DISCUSSION

A complaint must set out a “short and plain statement of [a plaintiff’s] claim showing that the pleader is entitled to relief.” Fed.R.Civ.P. 8(a)(2). “To survive a motion to dismiss, a complaint must contain sufficient factual matter, accepted as true, to ‘state a claim to relief that is plausible on its face.’” Ashcroft v. Iqbal, 556 U.S. 662, 678 (2009) (quoting Bell Atl. Corp. v. Twombly, 550 U.S. 544, 570 (2007)).

As Plaintiffs acknowledge, “neither a State nor its officials acting in their official capacity are ‘persons’ under § 1983.” See Smith v. Depriest, No. 414-CV-2106-NAB, 2015 WL 362687, at *4 (E.D. Mo. Jan. 27, 2015) (quoting Will v. Mich. Dep’t of State Police, 491 U.S. 58, 71 (1989)). Plaintiffs also do not challenge the dismissal of their state law claims for damages against Wallace and Wilhite in their official capacity. Accordingly, the Court will grant the present motion with respect to Plaintiffs’ § 1983 claims, and their state law claims against Wallace and Wilhite in their official capacity. As Plaintiffs urge, the state law claims against Wallace and Wilhite in their individual capacity remain viable.

With respect to Plaintiffs’ state tort claims against the State, plaintiffs seeking to establish that the State of Missouri’s sovereign immunity from tort liability was waived under § 537.610 by the State’s purchase of liability insurance, “‘must plead with specificity facts demonstrating’” that their claims fall within this exception to sovereign immunity because finding the State “‘liable for torts is the exception to the general rule of sovereign immunity.’” White v. Jackson, No. 4:14CV1490 HEA, 2015 WL 1189963, at *6 (E.D. Mo. Mar. 16, 2015) (quoting Gregg v. City of Kansas City, 272 S.W.3d 353, 359-60 (Mo.Ct.App. 2008)). The Court notes that the State would not waive its sovereign immunity by maintaining an insurance policy where that policy includes a provision stating that the policy is not meant to constitute a waiver of sovereign immunity. See id. (citing Brooks v. City of Sugar Creek, 340 S.W.3d 201, 208 (Mo. App. Ct. 2011)).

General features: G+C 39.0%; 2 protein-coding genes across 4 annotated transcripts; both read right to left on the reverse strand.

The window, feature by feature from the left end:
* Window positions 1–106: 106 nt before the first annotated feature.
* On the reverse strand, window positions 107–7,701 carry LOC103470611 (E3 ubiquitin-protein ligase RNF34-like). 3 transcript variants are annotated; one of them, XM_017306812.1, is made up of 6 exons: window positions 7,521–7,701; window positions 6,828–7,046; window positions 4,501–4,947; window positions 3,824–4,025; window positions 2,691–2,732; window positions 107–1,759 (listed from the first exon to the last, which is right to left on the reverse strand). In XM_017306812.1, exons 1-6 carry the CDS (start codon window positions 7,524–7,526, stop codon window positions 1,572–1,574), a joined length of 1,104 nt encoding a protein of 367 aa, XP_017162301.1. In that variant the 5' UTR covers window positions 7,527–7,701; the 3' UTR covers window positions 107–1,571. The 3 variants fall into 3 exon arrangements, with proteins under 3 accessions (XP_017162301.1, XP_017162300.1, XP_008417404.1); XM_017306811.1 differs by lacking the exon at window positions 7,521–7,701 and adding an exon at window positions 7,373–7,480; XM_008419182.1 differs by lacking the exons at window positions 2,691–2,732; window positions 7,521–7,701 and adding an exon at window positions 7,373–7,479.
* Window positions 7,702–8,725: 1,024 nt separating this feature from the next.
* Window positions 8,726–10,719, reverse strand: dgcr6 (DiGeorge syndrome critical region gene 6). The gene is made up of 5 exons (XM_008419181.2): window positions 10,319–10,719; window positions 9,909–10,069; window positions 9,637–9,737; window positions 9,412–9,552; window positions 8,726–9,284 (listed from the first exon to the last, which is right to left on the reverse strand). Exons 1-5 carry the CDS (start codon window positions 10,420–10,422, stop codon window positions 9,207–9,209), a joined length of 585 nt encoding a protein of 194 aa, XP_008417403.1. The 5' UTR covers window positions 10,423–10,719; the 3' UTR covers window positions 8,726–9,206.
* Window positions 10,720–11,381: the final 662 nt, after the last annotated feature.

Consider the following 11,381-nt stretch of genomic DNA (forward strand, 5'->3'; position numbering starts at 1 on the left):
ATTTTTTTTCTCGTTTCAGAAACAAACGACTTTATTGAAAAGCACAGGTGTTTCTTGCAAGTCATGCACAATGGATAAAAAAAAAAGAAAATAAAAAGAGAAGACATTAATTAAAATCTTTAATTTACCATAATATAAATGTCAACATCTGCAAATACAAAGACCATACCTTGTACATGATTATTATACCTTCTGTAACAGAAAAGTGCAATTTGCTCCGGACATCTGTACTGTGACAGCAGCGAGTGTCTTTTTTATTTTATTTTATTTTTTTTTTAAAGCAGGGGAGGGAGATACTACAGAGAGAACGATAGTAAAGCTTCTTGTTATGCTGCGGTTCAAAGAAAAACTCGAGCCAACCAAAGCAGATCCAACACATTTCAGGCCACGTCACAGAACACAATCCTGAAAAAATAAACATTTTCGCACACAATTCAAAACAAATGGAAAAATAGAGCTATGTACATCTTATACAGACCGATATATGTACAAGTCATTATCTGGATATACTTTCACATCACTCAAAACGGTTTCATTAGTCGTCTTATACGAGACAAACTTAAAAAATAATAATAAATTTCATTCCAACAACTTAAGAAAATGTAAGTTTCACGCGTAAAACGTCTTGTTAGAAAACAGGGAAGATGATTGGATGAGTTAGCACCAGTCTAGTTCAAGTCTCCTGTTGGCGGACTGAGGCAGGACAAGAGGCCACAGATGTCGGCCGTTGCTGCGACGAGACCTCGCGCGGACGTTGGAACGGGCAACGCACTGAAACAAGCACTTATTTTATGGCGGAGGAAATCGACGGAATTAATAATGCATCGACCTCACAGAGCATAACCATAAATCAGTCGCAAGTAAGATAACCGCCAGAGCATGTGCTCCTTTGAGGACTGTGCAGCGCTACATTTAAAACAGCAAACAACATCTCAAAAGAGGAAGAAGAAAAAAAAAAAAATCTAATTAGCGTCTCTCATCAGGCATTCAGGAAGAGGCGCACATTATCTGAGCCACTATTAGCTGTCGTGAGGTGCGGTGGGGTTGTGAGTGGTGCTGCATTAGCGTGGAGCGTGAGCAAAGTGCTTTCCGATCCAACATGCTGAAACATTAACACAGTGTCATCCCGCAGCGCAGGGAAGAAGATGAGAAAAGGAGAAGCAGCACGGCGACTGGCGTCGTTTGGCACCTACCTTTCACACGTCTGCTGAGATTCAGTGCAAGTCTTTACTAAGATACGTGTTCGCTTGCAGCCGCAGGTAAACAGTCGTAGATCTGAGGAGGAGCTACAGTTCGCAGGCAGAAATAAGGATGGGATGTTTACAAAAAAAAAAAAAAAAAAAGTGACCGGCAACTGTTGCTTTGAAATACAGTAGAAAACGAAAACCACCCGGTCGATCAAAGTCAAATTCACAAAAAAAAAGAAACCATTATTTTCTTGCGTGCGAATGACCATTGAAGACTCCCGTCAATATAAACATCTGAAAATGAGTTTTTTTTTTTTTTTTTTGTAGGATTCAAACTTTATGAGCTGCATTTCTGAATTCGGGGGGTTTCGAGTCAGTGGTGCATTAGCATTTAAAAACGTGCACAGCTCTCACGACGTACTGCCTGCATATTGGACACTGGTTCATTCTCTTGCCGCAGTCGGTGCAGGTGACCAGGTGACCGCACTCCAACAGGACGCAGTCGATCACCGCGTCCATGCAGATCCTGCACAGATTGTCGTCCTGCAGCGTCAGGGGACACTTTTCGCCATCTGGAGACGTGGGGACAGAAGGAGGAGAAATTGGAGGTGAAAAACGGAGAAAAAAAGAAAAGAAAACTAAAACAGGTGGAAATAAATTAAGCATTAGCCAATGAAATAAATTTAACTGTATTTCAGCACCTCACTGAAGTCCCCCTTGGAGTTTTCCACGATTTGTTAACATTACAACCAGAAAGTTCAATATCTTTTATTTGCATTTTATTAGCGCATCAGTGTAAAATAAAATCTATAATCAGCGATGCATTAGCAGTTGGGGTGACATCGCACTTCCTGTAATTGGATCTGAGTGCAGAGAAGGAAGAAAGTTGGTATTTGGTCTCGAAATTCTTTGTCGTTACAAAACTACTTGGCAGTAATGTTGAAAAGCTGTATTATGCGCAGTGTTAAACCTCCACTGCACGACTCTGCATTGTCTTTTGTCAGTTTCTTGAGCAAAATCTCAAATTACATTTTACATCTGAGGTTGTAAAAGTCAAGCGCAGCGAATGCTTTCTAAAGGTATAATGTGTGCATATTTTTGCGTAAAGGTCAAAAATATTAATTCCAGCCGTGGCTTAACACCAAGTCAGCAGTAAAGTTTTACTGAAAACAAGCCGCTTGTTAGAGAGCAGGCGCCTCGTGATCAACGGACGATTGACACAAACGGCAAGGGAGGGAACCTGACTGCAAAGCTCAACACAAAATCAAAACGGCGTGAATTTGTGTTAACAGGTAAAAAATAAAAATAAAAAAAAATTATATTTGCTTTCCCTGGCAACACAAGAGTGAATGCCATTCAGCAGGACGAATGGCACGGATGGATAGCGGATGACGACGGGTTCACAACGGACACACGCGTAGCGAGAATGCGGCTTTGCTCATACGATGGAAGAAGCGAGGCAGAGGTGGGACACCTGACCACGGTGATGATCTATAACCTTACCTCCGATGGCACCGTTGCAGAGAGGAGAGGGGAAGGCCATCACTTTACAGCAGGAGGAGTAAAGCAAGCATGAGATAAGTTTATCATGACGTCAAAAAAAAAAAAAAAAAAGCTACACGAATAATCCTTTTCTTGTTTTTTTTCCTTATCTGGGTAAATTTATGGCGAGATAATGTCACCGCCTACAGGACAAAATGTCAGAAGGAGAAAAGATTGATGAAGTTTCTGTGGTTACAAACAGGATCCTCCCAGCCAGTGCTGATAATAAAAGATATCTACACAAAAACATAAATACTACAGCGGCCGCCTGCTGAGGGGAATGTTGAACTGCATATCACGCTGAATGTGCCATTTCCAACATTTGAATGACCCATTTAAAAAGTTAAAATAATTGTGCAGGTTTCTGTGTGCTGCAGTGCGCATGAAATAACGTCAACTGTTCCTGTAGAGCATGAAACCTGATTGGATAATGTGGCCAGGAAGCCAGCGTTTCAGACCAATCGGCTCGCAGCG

The Court will grant Plaintiffs’ request for an opportunity to amend their complaint to plead facts sufficient to withstand the State’s assertion of sovereign immunity with respect to the state law tort claims against it. Any such amendment must, of course, comply with Federal Rule of Civil Procedure 11(b)(3)’s mandate that factual contentions have evidentiary support or, if specifically so identified, will likely have evidentiary support after a reasonable opportunity for investigation or discovery.

CONCLUSION

Accordingly, IT IS HEREBY ORDERED that the motion (Doc. No. 13) of Defendants State of Missouri, and Ian Wallace and Travis Wilhite in their official capacity, to dismiss the complaint as to them is GRANTED with respect to Plaintiffs’ claims under § 1983, and with respect to Plaintiffs’ state law claims against Defendants Wallace and Wilhite in their official capacity.

IT IS FURTHER ORDERED that Plaintiffs shall have up to and including May 6, 2015, to amend their complaint to plead facts that would establish that the State of Missouri has waived its sovereign immunity with respect to the state law claims against it. The Court will reserve ruling on the present motion to dismiss with respect to the state law claims against the State until that date, and if an amended complaint is filed, will give the State the opportunity to supplement its motion to dismiss.